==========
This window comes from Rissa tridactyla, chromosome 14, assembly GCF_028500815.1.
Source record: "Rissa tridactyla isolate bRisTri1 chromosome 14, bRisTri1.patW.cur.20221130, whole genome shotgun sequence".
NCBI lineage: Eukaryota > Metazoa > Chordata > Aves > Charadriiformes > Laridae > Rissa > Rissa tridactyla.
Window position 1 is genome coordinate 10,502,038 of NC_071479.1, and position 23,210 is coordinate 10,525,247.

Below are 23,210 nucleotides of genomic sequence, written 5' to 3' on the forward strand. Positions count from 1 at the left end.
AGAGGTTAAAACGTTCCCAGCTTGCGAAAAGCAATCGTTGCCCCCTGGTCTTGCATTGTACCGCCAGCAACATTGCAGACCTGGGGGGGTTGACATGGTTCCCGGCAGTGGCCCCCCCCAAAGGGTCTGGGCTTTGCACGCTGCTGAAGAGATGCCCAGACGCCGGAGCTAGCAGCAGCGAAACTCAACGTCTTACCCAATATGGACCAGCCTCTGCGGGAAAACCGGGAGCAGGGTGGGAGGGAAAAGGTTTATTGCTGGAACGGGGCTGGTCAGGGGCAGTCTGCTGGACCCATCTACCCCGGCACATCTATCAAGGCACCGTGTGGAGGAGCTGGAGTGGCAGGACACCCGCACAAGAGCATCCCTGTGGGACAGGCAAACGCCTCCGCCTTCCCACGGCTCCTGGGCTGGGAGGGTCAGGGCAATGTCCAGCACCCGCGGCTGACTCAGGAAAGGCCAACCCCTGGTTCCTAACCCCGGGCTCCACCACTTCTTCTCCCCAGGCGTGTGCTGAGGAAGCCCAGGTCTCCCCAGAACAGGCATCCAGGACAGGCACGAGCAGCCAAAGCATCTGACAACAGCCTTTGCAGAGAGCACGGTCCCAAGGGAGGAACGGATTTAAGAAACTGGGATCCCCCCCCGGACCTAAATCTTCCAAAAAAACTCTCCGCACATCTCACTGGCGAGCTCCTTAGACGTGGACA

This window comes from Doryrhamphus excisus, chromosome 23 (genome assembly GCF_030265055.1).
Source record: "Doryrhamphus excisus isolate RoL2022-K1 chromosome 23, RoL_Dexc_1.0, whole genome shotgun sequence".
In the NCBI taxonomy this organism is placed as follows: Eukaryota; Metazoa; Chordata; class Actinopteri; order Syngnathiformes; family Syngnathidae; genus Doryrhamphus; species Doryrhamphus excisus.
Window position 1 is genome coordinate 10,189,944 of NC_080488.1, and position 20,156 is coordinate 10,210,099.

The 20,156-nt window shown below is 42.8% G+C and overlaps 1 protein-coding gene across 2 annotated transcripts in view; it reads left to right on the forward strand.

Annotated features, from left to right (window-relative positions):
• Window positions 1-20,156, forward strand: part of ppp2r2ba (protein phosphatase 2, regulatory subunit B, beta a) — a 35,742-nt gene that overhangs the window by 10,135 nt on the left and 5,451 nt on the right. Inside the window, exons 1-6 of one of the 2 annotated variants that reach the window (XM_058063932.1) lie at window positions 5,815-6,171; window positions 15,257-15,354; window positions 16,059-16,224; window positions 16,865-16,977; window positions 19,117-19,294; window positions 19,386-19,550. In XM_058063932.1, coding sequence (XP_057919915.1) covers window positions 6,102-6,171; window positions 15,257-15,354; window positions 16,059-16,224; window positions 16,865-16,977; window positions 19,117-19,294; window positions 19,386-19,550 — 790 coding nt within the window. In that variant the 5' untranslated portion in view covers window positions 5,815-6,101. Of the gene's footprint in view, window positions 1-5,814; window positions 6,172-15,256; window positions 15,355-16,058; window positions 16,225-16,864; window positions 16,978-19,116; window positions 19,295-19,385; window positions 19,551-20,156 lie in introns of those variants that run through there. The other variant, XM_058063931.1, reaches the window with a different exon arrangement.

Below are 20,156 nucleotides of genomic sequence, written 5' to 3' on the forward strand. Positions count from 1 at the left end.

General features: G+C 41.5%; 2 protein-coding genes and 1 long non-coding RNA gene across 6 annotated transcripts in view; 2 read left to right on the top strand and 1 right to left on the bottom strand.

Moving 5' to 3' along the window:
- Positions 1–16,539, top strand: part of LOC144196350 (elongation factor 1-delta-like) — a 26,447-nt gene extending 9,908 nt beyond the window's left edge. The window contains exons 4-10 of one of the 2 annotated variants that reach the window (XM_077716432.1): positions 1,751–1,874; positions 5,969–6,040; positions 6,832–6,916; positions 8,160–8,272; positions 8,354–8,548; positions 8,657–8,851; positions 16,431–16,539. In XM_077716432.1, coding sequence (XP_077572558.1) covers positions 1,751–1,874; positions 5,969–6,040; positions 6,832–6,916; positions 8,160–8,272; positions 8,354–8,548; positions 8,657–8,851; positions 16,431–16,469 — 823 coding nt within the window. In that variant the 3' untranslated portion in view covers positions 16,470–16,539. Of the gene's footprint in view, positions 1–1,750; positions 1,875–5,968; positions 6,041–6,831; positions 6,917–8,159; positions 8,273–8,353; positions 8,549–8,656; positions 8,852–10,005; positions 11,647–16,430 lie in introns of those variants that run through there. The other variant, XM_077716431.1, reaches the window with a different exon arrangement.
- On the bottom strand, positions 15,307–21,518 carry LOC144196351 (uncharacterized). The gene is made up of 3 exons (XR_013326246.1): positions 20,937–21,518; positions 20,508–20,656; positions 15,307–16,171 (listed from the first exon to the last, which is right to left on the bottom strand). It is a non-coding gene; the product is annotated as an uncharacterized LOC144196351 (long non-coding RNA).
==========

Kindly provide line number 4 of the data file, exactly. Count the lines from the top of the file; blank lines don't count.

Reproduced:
Window position 1 is genome coordinate 10,502,038 of NC_071479.1, and position 23,210 is coordinate 10,525,247.